Proving the Business Case for the Internet of Things

US Postal Service trials self-driving lorries

William Payne
June 4, 2019

Self-driving lorry company TuSimple will carry out a two-week pilot for the United States Postal Service (USPS), performing five round trips hauling USPS trailers more than 1600km between the USPS's Phoenix, Arizona, and Dallas, Texas, distribution centres.
The pilot will be a major test of self-driving lorry technology over long distances, with heavy loads.
Each lorry will have a safety engineer and driver on board for the duration of the pilot to monitor vehicle performance and to ensure public safety.
The USPS is exploring the feasibility of using autonomous delivery vehicle technology to reduce fuel costs, increase safe lorry operation and improve its fleet utilisation rate through longer hours of operation.
California-based TuSimple will run a series of its self-driving lorries for 22 hours each, which includes overnight driving along the I-10, I-20 and I-30 corridors to make the trip through Arizona, New Mexico and Texas. The freight that flows along I-10 corridor accounts for 60 per cent of the total economic activity in the USA. TuSimple expects this to be a central route for the company because there is already strong demand from other customers for runs between Arizona and Texas.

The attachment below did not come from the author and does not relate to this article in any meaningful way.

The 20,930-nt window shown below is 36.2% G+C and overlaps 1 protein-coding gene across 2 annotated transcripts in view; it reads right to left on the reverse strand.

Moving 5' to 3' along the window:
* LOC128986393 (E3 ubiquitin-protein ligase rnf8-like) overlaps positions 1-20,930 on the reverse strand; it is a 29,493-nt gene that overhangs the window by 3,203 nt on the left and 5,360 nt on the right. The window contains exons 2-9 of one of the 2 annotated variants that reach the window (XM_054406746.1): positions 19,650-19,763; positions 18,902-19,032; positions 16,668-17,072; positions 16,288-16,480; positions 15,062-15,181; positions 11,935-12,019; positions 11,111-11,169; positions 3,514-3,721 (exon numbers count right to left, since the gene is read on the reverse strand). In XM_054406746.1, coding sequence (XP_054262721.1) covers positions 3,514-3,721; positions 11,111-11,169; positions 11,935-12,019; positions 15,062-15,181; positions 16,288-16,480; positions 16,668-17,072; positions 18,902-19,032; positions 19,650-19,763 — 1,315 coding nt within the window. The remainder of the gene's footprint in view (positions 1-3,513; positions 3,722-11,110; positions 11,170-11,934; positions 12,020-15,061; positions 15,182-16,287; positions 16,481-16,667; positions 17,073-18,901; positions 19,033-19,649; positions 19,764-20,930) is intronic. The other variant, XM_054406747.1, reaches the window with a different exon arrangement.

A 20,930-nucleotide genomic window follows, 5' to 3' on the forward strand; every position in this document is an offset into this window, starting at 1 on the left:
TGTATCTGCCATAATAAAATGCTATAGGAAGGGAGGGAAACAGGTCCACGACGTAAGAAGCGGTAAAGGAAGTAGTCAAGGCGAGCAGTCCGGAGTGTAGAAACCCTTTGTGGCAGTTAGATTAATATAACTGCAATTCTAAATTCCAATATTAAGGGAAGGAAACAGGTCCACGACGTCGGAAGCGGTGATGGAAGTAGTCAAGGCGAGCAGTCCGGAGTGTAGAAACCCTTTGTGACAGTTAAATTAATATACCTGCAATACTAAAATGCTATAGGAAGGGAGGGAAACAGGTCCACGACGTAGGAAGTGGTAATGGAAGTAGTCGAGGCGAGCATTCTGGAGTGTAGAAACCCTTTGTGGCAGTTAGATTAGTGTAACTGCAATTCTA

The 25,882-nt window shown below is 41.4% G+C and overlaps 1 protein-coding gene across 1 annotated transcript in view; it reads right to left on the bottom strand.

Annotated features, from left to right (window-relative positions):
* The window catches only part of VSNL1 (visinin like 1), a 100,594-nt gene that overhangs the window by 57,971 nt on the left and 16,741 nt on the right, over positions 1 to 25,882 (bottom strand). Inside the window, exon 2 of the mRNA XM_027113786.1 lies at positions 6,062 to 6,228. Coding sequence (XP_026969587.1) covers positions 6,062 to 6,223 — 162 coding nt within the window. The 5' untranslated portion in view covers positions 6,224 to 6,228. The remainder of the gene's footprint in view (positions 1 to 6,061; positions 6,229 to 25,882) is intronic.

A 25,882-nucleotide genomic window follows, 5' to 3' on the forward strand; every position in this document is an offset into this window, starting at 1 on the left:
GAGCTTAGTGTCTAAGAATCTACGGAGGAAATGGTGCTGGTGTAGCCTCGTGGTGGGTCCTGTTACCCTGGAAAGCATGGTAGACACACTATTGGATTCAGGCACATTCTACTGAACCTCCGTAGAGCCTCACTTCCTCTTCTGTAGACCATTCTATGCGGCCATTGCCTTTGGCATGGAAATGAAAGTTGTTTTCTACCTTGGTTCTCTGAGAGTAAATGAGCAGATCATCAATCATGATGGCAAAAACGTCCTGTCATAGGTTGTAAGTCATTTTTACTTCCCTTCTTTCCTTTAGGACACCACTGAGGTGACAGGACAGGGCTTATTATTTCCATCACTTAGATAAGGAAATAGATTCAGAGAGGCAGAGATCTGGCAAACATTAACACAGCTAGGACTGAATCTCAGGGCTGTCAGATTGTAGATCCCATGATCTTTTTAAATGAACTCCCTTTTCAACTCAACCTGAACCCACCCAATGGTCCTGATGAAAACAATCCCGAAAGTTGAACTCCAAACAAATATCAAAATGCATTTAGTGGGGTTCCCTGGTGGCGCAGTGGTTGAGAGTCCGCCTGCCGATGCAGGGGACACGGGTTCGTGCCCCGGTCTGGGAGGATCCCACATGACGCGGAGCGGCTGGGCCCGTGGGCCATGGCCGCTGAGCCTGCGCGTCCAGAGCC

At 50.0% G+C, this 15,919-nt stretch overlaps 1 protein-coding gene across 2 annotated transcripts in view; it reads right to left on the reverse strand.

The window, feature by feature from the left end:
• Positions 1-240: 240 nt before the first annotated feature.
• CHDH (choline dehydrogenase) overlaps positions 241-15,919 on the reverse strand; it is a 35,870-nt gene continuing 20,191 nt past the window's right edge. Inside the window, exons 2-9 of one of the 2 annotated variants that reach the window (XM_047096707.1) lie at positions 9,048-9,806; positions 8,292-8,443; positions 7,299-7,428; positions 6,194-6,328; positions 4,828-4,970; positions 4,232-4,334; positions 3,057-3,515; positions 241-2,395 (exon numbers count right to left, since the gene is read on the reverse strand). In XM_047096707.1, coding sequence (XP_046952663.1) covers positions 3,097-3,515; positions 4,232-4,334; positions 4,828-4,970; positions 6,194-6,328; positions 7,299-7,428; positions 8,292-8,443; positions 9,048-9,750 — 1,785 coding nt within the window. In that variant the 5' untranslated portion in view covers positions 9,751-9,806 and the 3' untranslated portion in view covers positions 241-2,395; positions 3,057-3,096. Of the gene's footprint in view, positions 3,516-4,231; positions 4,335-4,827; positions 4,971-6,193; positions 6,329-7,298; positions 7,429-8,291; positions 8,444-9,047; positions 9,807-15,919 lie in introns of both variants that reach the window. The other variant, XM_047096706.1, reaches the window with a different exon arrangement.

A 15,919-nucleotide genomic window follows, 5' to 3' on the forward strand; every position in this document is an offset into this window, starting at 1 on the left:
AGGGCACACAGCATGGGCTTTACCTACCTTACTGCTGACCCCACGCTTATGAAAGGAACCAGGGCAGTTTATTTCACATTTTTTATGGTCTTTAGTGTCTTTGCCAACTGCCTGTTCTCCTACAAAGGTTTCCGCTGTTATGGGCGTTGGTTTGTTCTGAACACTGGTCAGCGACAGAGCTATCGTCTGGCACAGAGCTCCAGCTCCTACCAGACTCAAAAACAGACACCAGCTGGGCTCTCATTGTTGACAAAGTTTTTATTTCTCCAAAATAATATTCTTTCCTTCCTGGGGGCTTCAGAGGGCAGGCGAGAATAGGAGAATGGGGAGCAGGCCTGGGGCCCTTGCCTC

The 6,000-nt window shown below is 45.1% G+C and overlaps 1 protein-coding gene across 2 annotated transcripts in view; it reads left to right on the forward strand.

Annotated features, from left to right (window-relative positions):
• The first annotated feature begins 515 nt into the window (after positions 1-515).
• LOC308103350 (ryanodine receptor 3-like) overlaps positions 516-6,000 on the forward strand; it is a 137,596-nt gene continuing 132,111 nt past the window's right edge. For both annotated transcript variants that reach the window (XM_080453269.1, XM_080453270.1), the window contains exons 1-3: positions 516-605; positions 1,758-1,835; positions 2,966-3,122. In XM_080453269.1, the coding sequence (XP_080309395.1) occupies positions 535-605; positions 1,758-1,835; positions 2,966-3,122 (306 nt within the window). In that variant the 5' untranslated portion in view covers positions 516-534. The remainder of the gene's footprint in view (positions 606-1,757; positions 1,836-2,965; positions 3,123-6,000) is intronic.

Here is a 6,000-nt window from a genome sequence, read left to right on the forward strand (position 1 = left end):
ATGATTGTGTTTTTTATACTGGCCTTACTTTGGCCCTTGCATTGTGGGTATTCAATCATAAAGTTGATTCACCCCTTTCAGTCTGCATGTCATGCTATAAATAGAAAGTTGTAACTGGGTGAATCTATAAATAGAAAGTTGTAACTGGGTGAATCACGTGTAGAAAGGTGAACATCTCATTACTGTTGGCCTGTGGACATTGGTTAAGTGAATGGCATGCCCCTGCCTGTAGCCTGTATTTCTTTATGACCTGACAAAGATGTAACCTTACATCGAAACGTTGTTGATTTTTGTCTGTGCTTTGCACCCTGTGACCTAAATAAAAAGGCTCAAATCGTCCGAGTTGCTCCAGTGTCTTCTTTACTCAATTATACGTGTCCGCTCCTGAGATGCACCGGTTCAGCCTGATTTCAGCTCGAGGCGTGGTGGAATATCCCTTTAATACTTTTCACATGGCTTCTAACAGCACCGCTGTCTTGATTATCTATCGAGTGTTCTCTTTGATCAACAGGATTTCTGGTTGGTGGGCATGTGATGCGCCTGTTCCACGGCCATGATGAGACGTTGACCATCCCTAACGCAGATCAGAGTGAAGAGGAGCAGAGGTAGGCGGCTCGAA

"It is exciting to think that before many people will ride in a robo-taxi, their mail and packages may be carried in a self-driving truck," said Xiaodi Hou, founder, president and chief technology officer of TuSimple. "Performing for the USPS on this pilot in this particular commercial corridor gives us specific use cases to help us validate our system, and expedite the technological development and commercialisation progress."
According to TuSimple, long-haul routes with short turnaround times, such as this 22 hour journey, are well suited for self-driving lorries because they are normally accomplished with driving teams of two. Driving teams are challenging to recruit due to overnight driving requirements, the need to share close quarters with another person and a significant driver shortage. The American Trucking Association reports that the driver shortage could reach 175,000 by 2024.